With early feminism it was a question of equal rights, educational opportunities, equal pay, access to the professions, and also, absolutely crucially, it was to do with nursery-school provision. When I had my babies there were no state nurseries at all. This is still a problem but at least we know that we are thinking about it. A lot of the issues to do with providing mothers with support are exactly the same, but the process of feminism is completely irreversible – I don’t think we will ever go back. Every now and then there’s a backlash and we are all told that it is very bad for mothers to go out to work in some ways, but we are never again going to see women staying at home in the way that my mother stayed at home. The future of feminism is making it happen for the benefit of everybody, for women, for children, and for men, so that they don’t feel pushed out of the side of the frame. When I was young, feminism was very much a sense of wanting to choose your own life and that has now happened to a large extent.

But do you think it is still a man’s world? 

Not totally. It seems to me that young men, my sons and their age group, are very helpful in ways that husbands used not to be, so I think that women have much less to complain about. Women are taken into account much more than they used to be.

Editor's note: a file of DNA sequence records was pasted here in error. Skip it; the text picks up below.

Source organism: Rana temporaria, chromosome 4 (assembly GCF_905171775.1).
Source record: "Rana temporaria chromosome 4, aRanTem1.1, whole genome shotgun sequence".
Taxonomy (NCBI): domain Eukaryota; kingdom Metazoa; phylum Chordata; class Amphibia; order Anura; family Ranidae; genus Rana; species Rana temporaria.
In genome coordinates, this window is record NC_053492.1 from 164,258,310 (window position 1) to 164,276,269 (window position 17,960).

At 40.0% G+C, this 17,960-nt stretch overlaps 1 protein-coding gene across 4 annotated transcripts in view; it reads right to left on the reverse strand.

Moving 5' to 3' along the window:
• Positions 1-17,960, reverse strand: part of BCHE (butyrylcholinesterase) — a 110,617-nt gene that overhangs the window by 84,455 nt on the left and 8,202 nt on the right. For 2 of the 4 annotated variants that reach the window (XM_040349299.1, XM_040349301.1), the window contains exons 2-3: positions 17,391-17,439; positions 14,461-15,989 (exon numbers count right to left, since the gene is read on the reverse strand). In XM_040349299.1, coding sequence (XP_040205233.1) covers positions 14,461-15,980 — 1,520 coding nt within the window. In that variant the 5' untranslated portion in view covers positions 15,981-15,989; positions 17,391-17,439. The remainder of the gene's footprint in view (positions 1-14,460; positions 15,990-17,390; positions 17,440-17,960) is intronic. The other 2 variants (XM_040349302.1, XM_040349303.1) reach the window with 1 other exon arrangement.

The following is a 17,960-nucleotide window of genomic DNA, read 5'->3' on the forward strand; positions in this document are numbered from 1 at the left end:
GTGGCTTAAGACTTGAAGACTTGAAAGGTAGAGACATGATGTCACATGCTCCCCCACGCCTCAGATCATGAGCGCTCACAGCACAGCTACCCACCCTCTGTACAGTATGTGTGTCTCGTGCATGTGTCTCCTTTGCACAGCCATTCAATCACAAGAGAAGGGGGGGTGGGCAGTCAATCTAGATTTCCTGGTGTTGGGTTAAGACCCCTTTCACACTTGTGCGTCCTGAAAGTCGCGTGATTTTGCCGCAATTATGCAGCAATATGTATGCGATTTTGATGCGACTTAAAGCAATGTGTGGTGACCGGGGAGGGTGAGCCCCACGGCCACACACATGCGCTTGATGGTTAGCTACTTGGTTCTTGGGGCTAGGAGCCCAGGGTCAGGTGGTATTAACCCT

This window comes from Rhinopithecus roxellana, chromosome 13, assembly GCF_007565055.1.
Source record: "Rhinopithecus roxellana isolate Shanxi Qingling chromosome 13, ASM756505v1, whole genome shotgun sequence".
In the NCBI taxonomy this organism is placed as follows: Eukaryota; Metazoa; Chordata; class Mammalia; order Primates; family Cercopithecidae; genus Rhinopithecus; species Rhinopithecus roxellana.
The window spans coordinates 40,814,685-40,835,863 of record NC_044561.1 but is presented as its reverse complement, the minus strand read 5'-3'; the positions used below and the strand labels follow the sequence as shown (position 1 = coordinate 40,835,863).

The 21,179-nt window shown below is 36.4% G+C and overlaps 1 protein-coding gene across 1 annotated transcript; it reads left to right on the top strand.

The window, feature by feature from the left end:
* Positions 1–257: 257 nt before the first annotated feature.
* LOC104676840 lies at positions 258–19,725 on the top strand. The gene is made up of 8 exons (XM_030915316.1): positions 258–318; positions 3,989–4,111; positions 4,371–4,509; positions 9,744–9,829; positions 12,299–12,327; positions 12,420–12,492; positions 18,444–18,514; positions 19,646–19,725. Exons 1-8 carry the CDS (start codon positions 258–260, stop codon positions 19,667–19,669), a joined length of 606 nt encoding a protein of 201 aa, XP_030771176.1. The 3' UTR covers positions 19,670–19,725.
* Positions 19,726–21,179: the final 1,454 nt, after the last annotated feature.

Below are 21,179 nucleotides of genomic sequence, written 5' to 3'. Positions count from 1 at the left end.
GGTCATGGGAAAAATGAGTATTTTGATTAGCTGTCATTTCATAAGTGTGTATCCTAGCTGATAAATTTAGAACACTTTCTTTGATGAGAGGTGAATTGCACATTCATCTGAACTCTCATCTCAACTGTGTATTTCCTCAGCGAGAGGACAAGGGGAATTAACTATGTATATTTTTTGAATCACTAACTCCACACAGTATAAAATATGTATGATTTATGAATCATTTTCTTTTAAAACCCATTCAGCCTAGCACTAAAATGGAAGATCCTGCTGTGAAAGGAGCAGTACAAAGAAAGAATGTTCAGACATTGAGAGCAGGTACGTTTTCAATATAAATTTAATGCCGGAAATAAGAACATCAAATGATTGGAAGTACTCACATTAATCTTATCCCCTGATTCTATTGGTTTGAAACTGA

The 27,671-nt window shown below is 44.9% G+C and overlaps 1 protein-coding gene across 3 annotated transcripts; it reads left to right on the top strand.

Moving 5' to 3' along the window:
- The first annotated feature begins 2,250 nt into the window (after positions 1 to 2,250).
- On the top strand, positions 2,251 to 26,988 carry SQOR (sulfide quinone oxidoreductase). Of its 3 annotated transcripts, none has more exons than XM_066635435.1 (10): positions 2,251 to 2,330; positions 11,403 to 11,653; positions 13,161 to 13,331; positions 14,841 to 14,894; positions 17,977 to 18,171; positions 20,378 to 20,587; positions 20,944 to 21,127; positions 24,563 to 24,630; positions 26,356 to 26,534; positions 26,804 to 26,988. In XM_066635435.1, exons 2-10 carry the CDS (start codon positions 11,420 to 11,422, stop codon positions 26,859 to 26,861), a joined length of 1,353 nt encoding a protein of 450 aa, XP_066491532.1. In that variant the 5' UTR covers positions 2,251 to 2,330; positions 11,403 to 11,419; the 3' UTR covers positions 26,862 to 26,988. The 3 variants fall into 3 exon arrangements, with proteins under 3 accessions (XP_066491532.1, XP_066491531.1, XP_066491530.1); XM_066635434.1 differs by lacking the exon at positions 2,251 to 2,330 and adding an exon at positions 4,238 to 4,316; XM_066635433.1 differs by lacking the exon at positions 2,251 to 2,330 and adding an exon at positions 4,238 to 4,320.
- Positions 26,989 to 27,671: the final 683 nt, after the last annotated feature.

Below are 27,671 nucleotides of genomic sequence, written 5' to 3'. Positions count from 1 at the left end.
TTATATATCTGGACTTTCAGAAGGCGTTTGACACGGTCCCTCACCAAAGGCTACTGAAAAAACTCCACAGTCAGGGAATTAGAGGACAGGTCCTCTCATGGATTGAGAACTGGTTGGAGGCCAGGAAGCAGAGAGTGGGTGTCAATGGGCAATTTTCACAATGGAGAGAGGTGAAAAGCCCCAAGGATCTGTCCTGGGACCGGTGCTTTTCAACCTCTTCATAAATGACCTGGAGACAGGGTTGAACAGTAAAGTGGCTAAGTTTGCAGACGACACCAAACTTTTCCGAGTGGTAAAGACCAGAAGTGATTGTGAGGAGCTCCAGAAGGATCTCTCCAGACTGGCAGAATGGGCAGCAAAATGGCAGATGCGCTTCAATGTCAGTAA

Do you dislike what Doris Lessing called ‘the shrill voice of feminism’? 

[laughter] Doris has been very much got at by feminists who tell her that she ought to agree with everything they say, and being a very independent-minded woman, she doesn’t agree with everything they say. I myself certainly get very irritated with feminist literary critics who tell me how to write my books, so that particular kind of shrill voice I dislike very much.

There is a high degree of social comment in your novels, and a concern with moral problems. Do you think that writers have a moral responsibility towards their readers? 

I greatly admire writers like Proust and James Joyce, and they have no sense of moral responsibility whatsoever. I am more in the mould of the writer who worries about social inequality and the disadvantaged. I was brought up to think about these things, and to me it is a natural way of writing, to try and include in my fiction a sense of the world we live in and the injustices in it. But I don’t go to extremes – I’m not a didactic writer like George Orwell. I am a bit of a moralist in that I am always looking around and wondering if things could be better; that’s all really.